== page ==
Read Romans 15
May our dependably steady and warmly personal God develop maturity in you so that you get along with each other as well as Jesus gets along with us all. Then we’ll be a choir—not our voices only, but our very lives singing in harmony in a stunning anthem to the God and Father of our Master Jesus! (vv5-6, MSG)
The church in Rome was full of Jewish Christ-followers as well as non-Jewish. In fact, one reason Paul wrote his Romans letter was to deal with some tension that had been mounting between them in the church. He knew they needed unity. The kind Jesus talked about in John 17.
The goal is for all (believers) to become one heart and mind—
Just as you, Father, are in me and I in you,
So they might be one heart and mind with us.
Then the world might believe that you, in fact, sent me.
The same glory you gave me, I gave them,
So they’ll be as unified and together as we are—
I in them and you in me.
Then they’ll be mature in this oneness,
And give the godless world evidence
That you’ve sent me and loved them
In the same way you’ve loved me (Jn 17:22-23, MSG)
So as Paul begins to close his letter, he hits the topic of unity among Christ-followers with gusto. He writes of the strong looking after the weak and the neighbor looking to serve others rather than only himself. Paul even writes about the Jew and the Gentile working together in Christ to bring glorious praise to His name.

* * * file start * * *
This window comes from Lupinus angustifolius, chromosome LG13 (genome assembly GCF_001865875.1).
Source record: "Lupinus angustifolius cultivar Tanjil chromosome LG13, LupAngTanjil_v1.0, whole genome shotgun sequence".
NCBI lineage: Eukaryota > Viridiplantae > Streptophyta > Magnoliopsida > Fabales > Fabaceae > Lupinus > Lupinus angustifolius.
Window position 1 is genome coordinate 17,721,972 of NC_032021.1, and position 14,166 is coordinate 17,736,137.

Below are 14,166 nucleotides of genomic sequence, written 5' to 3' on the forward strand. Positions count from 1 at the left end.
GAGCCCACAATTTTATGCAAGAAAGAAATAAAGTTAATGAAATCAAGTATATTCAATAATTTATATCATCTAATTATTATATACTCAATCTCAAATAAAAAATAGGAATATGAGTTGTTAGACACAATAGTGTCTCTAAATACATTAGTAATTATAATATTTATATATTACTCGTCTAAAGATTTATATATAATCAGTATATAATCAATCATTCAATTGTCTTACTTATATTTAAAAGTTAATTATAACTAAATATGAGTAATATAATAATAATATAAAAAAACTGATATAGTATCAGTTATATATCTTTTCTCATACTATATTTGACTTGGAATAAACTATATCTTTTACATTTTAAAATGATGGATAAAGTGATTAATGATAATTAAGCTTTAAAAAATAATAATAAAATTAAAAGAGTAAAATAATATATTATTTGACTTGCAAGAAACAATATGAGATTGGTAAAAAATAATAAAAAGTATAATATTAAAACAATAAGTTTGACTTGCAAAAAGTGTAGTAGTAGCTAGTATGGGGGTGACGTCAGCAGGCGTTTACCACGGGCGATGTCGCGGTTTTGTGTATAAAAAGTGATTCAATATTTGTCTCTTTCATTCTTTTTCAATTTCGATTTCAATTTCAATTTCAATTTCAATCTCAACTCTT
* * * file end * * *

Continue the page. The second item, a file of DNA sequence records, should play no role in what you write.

All the people of the earth will praise His name. Jews and Gentiles, weak and strong. Each person will have a part in bringing glory to the One all-deserving God. And Paul wanted to encourage the Christ-followers in the first-century church to work together in such a way that together they would glorify God in a most-beautiful way.
It’s one way God uses mankind for His glory — believers working together, living for His praise.
That means you and I, together, can bring a special kind of praise to God if we will work together with the single-minded purpose of bringing honor and glory to the One who deserves all praise.